What I Learned From My Analytics
Blog analytics are interesting because blogs tend to be simple and so the analytics don’t require you to write code and understand GetQueryParam. You can learn quickly.
I run four kinds of web analytics on my blog, when you include FeedBurner (although I am still waiting for Google Analytics) and these are some of the things I have learned:
1) No one subscribed to the FeedBlitz email subscription, which was how I enabled individuals to read my blog in their email instead of RSS or going to the blogsite itself. Since no one cared, and since I was always incorrectly using that email field to search my blog instead of using the Technorati field, I ditched that service.
2) My most important referrer this month was the StatCounter forum. I wrote a post about them a week or two ago, and then cross-posted to it on their forum. I got immediate traffic, and then when the conversation became slightly controversial, I continued to get traffic. Now, if I were writing about another company with a forum, I would always know to cross post or trackback so that I could get that traffic.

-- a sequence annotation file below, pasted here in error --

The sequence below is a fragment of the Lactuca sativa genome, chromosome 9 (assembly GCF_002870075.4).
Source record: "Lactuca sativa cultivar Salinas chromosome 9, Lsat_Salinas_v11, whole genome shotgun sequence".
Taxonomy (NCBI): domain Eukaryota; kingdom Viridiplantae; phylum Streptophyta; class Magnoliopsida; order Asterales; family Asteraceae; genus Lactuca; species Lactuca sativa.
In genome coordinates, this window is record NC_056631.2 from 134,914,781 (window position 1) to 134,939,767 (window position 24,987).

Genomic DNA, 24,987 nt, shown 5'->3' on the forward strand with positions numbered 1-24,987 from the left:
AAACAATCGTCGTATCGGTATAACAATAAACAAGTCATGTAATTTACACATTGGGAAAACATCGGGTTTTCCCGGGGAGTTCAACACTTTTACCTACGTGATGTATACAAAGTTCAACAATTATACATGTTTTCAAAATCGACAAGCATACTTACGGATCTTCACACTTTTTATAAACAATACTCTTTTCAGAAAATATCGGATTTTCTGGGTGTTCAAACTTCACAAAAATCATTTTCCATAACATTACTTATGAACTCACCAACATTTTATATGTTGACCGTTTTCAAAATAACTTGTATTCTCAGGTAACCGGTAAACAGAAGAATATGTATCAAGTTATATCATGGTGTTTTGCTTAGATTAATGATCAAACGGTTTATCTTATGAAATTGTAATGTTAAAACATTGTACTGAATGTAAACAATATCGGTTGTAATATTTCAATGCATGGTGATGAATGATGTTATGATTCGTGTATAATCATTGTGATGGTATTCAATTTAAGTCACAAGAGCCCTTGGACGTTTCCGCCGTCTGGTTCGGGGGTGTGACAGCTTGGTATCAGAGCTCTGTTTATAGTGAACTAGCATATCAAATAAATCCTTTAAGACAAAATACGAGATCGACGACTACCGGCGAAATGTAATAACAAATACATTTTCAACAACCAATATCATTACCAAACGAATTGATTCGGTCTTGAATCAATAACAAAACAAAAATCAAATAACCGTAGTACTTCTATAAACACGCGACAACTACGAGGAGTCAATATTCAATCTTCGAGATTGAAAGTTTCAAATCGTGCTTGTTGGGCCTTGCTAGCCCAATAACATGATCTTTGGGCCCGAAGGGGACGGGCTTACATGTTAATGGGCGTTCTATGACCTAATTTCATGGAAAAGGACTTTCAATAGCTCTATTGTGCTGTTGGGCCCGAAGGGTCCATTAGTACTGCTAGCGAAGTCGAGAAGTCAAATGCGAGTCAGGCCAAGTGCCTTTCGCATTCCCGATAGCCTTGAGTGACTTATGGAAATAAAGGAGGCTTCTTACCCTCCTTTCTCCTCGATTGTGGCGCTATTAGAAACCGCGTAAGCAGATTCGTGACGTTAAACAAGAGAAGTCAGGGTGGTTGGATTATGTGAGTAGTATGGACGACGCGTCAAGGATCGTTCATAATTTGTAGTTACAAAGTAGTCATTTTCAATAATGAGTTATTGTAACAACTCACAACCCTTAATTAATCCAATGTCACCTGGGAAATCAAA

3) My website continues to be my most important referrer, over time, to my blog, and vice versa. There is no “to do” here, it is just a nice verification to have.
4) My two top posts this month for my blogsite (i.e. among newsstand readers) are the post about Matt Belkin (where I take all the credit for his post) and the original Statcounter post. However, among those who subscribe to feeds, the most-read post is, not surprisingly, How do you convert feed readers? There is a great lesson here about writing for one’s audience.
5) I can see that when people comment, they rarely come back to the conversation because I don’t have comment trackback. So I am thinking about pulling the code from a site like co.mments, into my blog template and thereby make it easier for commentators to watch the conversation.